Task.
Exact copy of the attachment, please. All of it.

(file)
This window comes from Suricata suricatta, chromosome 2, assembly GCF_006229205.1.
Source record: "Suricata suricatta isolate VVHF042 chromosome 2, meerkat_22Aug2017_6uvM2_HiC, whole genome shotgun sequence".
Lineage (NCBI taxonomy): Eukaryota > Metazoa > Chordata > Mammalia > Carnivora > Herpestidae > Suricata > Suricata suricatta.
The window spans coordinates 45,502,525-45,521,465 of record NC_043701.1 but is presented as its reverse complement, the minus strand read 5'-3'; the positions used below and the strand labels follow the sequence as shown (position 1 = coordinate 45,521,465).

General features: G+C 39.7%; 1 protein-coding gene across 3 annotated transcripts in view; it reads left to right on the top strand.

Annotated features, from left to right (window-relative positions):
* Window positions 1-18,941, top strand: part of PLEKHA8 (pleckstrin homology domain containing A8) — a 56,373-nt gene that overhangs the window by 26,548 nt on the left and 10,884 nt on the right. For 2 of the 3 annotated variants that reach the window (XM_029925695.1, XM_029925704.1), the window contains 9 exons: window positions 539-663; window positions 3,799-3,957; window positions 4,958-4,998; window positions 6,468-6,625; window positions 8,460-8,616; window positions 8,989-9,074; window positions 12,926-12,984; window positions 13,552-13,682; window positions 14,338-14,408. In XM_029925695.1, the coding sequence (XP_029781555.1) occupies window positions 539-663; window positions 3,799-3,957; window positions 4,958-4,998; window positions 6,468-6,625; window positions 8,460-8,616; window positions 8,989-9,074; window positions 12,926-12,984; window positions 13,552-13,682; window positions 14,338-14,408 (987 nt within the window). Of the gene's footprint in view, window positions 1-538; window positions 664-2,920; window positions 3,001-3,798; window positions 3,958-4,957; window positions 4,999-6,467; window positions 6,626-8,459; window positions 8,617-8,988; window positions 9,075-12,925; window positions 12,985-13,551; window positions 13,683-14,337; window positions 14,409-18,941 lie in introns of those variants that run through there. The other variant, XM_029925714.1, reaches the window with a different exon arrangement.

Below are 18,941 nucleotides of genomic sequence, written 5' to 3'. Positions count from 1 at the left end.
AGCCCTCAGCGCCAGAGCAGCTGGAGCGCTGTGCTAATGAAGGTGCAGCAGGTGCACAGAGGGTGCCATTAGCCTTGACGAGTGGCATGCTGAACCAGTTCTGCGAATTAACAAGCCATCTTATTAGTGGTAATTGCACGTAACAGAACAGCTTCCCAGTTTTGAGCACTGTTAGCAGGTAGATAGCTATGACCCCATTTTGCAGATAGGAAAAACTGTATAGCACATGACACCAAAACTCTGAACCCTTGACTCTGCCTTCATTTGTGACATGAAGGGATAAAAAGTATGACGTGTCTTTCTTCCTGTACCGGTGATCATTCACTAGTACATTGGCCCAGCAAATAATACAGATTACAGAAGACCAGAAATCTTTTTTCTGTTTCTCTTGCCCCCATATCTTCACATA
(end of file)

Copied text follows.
This window comes from Suricata suricatta, chromosome 2, assembly GCF_006229205.1.
Source record: "Suricata suricatta isolate VVHF042 chromosome 2, meerkat_22Aug2017_6uvM2_HiC, whole genome shotgun sequence".
Lineage (NCBI taxonomy): Eukaryota > Metazoa > Chordata > Mammalia > Carnivora > Herpestidae > Suricata > Suricata suricatta.
The window spans coordinates 45,502,525-45,521,465 of record NC_043701.1 but is presented as its reverse complement, the minus strand read 5'-3'; the positions used below and the strand labels follow the sequence as shown (position 1 = coordinate 45,521,465).

General features: G+C 39.7%; 1 protein-coding gene across 3 annotated transcripts in view; it reads left to right on the top strand.

Annotated features, from left to right (window-relative positions):
* Window positions 1-18,941, top strand: part of PLEKHA8 (pleckstrin homology domain containing A8) — a 56,373-nt gene that overhangs the window by 26,548 nt on the left and 10,884 nt on the right. For 2 of the 3 annotated variants that reach the window (XM_029925695.1, XM_029925704.1), the window contains 9 exons: window positions 539-663; window positions 3,799-3,957; window positions 4,958-4,998; window positions 6,468-6,625; window positions 8,460-8,616; window positions 8,989-9,074; window positions 12,926-12,984; window positions 13,552-13,682; window positions 14,338-14,408. In XM_029925695.1, the coding sequence (XP_029781555.1) occupies window positions 539-663; window positions 3,799-3,957; window positions 4,958-4,998; window positions 6,468-6,625; window positions 8,460-8,616; window positions 8,989-9,074; window positions 12,926-12,984; window positions 13,552-13,682; window positions 14,338-14,408 (987 nt within the window). Of the gene's footprint in view, window positions 1-538; window positions 664-2,920; window positions 3,001-3,798; window positions 3,958-4,957; window positions 4,999-6,467; window positions 6,626-8,459; window positions 8,617-8,988; window positions 9,075-12,925; window positions 12,985-13,551; window positions 13,683-14,337; window positions 14,409-18,941 lie in introns of those variants that run through there. The other variant, XM_029925714.1, reaches the window with a different exon arrangement.

Below are 18,941 nucleotides of genomic sequence, written 5' to 3'. Positions count from 1 at the left end.
AGCCCTCAGCGCCAGAGCAGCTGGAGCGCTGTGCTAATGAAGGTGCAGCAGGTGCACAGAGGGTGCCATTAGCCTTGACGAGTGGCATGCTGAACCAGTTCTGCGAATTAACAAGCCATCTTATTAGTGGTAATTGCACGTAACAGAACAGCTTCCCAGTTTTGAGCACTGTTAGCAGGTAGATAGCTATGACCCCATTTTGCAGATAGGAAAAACTGTATAGCACATGACACCAAAACTCTGAACCCTTGACTCTGCCTTCATTTGTGACATGAAGGGATAAAAAGTATGACGTGTCTTTCTTCCTGTACCGGTGATCATTCACTAGTACATTGGCCCAGCAAATAATACAGATTACAGAAGACCAGAAATCTTTTTTCTGTTTCTCTTGCCCCCATATCTTCACATA